While groups such as atopic (a predisposition toward developing certain allergic hypersensitivity reactions) and allergic people are particularly susceptible to biological and chemical agents in damp indoor environments, adverse health effects have also been found in nonatopic populations. (Which means people who aren’t predisposed to be allergic are also sick.)
The increasing prevalences of asthma and allergies in many countries increase the number of people susceptible to the effects of dampness and mould in buildings.
The conditions that contribute to the health risk are summarized by WHO in the Executive Summary as follows:
The prevalence of indoor dampness varies widely within and among countries, continents and climate zones. It is estimated to affect 10–50% of indoor environments in Europe, North America, Australia, India and Japan. In certain settings, such as river valleys and coastal areas, the conditions of dampness are substantially more severe than the national averages for such conditions.
The amount of water on or in materials is the most important trigger of the growth of microorganisms, including fungi, actinomycetes and other bacteria.
Microorganisms are ubiquitous. (Meaning they are invisible to the naked eye and they are everywhere.) Microbes propagate rapidly wherever water is available. The dust and dirt normally present in most indoor spaces provide sufficient nutrients to support extensive microbial growth. While mould can grow on all materials, selection of appropriate materials can prevent dirt accumulation, moisture penetration and mould growth.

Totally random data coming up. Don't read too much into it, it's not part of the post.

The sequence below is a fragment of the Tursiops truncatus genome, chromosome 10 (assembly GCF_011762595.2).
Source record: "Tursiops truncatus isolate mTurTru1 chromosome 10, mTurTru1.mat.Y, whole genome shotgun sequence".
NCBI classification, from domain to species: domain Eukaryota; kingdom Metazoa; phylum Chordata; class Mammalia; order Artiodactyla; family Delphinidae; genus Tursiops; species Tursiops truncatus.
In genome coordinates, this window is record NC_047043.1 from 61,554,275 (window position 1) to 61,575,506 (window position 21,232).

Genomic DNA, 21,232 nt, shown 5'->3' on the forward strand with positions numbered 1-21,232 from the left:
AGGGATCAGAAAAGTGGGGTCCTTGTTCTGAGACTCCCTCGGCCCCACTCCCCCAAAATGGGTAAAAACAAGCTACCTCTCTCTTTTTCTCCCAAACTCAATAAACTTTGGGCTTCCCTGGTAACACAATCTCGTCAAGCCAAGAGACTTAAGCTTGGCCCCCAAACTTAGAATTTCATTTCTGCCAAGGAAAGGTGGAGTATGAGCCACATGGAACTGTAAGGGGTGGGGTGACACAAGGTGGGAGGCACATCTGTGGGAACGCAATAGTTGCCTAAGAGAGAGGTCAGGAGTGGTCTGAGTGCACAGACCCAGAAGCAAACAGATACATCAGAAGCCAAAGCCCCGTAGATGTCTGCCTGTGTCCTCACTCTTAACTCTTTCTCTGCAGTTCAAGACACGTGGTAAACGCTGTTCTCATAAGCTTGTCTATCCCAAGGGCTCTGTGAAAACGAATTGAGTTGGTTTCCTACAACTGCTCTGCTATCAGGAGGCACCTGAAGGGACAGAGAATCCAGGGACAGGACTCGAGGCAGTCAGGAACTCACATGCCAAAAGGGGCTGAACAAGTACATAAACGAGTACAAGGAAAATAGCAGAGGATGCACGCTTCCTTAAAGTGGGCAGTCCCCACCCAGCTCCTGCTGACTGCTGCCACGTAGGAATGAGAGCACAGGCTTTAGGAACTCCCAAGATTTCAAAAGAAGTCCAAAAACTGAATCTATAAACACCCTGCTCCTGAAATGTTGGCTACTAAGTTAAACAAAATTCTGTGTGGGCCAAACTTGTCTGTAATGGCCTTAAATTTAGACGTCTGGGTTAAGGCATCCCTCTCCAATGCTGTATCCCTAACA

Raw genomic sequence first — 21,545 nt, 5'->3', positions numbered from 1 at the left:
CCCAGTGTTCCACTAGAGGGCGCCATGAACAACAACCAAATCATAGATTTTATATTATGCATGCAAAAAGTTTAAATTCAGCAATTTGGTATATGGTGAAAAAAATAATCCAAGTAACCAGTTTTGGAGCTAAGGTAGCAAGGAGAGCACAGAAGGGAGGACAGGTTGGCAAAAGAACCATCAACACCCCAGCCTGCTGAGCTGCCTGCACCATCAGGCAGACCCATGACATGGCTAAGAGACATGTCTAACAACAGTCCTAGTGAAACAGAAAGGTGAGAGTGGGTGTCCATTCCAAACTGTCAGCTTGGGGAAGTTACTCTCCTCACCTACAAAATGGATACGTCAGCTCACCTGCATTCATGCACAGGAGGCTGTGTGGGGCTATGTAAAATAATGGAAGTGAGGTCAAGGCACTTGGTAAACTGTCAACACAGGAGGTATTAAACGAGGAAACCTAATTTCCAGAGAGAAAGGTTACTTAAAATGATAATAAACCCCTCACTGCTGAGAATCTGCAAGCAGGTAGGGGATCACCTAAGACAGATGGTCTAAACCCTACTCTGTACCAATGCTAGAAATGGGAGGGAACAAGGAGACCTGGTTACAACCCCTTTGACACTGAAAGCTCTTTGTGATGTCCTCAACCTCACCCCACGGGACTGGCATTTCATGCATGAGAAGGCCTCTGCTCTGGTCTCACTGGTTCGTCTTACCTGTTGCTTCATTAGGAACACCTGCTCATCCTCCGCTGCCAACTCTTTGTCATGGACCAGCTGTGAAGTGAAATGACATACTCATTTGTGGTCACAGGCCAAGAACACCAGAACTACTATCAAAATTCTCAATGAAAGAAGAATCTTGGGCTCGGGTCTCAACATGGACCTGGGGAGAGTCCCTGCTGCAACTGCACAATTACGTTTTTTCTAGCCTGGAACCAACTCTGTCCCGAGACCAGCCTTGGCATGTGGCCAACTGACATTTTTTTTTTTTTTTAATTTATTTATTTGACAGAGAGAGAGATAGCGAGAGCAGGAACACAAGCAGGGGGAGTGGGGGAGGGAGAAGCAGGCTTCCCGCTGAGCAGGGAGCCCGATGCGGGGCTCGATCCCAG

Microbial growth may result in greater numbers of spores, cell fragments, allergens, mycotoxins (Mycotoxins are secondary metabolites produced by microfungi that are capable of causing disease and death in humans and other animals), endotoxins, β-glucans and volatile organic compounds in indoor air. The causative agents of adverse health effects have not been identified conclusively, but an excess level of any of these agents in the indoor environment is a potential health hazard.
Microbial interactions and moisture-related physical and chemical emissions from building materials may also play a role in dampness-related health effects.
Building standards and regulations with regard to comfort and health do not sufficiently emphasize requirements for preventing and controlling excess moisture and dampness.
Apart from its entry during occasional events (such as water leaks, heavy rain and flooding), most moisture enters a building in incoming air, including that infiltrating through the building envelope (The building envelope is the interface between the interior of the building and the outdoor environment, including the walls, roof, and foundation) or that resulting from the occupants’ activities.
Allowing surfaces to become cooler than the surrounding air may result in unwanted condensation. Thermal bridges (such as metal window frames), inadequate insulation and unplanned air pathways, or cold water plumbing and cool parts of air-conditioning units can result in surface temperatures below the dew point of the air and in dampness.
WHO formulated the following guidelines and presented them in the report Executive Summary: